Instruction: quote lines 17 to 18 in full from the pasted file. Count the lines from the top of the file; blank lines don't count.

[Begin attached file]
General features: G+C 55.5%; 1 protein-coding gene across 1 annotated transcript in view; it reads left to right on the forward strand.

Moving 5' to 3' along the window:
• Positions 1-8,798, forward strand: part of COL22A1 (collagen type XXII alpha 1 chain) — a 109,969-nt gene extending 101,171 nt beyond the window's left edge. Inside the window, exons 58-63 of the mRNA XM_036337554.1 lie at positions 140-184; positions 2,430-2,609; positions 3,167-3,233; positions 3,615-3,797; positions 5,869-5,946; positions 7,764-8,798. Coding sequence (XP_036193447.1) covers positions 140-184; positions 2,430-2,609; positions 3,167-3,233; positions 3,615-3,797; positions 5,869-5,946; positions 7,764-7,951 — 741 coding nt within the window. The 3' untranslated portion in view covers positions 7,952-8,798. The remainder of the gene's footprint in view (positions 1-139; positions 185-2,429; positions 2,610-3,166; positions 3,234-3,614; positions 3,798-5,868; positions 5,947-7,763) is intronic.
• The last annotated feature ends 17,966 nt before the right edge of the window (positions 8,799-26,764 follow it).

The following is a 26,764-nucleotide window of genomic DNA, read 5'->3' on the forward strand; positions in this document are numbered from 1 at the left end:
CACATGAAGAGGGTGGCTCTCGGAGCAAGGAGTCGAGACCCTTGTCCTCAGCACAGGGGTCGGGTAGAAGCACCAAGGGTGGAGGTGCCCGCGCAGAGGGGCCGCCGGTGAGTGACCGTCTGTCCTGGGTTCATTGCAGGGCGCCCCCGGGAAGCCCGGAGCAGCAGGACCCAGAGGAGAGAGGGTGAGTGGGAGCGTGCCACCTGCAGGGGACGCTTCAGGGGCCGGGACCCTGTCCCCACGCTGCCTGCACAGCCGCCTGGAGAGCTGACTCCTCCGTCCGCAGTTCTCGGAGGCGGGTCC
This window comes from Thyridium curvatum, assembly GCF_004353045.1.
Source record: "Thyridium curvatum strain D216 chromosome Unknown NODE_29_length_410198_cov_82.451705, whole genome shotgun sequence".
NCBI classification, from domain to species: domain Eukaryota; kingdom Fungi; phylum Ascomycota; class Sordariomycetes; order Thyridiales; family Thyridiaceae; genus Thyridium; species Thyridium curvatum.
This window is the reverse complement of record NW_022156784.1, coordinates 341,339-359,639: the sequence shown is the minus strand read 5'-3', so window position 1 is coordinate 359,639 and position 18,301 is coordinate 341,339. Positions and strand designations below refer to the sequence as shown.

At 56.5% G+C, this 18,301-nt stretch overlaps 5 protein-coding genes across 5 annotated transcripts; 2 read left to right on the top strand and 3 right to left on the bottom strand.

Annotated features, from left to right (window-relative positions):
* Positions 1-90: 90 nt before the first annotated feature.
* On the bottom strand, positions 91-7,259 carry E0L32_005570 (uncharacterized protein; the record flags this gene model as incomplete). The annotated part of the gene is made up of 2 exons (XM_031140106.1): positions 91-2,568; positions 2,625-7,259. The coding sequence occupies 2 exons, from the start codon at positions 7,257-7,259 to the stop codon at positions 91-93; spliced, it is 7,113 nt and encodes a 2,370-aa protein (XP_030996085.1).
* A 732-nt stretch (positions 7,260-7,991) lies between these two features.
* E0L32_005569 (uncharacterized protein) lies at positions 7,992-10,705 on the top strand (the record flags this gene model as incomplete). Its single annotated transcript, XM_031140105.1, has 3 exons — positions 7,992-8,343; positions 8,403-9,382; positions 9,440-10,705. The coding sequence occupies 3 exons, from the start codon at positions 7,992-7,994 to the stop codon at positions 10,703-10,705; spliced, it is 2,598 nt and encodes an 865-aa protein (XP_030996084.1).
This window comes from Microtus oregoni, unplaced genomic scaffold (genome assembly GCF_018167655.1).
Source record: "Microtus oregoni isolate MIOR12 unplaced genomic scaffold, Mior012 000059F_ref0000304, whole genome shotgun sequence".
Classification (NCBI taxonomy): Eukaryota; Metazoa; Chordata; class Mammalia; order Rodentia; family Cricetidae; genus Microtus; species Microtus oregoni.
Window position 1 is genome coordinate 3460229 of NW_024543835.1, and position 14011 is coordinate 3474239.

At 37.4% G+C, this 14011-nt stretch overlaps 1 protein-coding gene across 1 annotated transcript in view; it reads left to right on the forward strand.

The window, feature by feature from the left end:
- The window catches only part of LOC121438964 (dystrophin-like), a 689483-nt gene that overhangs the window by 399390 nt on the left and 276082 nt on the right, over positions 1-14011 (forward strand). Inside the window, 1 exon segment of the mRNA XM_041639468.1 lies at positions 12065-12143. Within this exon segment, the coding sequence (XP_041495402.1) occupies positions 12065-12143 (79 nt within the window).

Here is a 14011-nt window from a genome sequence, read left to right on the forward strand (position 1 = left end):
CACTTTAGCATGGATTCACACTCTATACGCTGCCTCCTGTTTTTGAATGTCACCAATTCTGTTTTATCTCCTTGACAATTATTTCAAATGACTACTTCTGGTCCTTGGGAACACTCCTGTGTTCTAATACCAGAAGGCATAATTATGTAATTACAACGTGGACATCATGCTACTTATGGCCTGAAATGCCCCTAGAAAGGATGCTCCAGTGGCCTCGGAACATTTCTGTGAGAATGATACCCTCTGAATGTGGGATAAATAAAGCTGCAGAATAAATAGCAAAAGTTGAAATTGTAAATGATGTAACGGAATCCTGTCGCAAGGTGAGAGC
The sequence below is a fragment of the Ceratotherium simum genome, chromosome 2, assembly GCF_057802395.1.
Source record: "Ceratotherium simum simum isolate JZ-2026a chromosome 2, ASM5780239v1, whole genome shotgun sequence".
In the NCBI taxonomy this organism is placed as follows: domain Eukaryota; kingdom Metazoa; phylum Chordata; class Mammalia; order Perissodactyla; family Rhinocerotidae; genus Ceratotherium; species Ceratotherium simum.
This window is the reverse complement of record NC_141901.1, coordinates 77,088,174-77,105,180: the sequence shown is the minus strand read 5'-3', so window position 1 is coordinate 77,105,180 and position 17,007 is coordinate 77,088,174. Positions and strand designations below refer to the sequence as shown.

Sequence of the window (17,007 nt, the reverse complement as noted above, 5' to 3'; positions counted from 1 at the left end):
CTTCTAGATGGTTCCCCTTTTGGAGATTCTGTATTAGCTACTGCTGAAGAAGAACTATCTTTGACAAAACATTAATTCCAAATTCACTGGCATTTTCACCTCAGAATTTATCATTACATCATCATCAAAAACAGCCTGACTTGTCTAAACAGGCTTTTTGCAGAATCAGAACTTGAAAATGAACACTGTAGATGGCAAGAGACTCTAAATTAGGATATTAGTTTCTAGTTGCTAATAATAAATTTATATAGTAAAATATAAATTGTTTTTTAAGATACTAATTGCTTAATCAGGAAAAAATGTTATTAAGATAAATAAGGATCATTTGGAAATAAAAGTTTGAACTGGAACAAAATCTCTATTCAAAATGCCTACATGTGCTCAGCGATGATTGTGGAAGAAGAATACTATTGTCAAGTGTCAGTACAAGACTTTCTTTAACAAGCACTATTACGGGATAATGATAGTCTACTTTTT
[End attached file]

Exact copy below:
This window comes from Microtus oregoni, unplaced genomic scaffold (genome assembly GCF_018167655.1).
Source record: "Microtus oregoni isolate MIOR12 unplaced genomic scaffold, Mior012 000059F_ref0000304, whole genome shotgun sequence".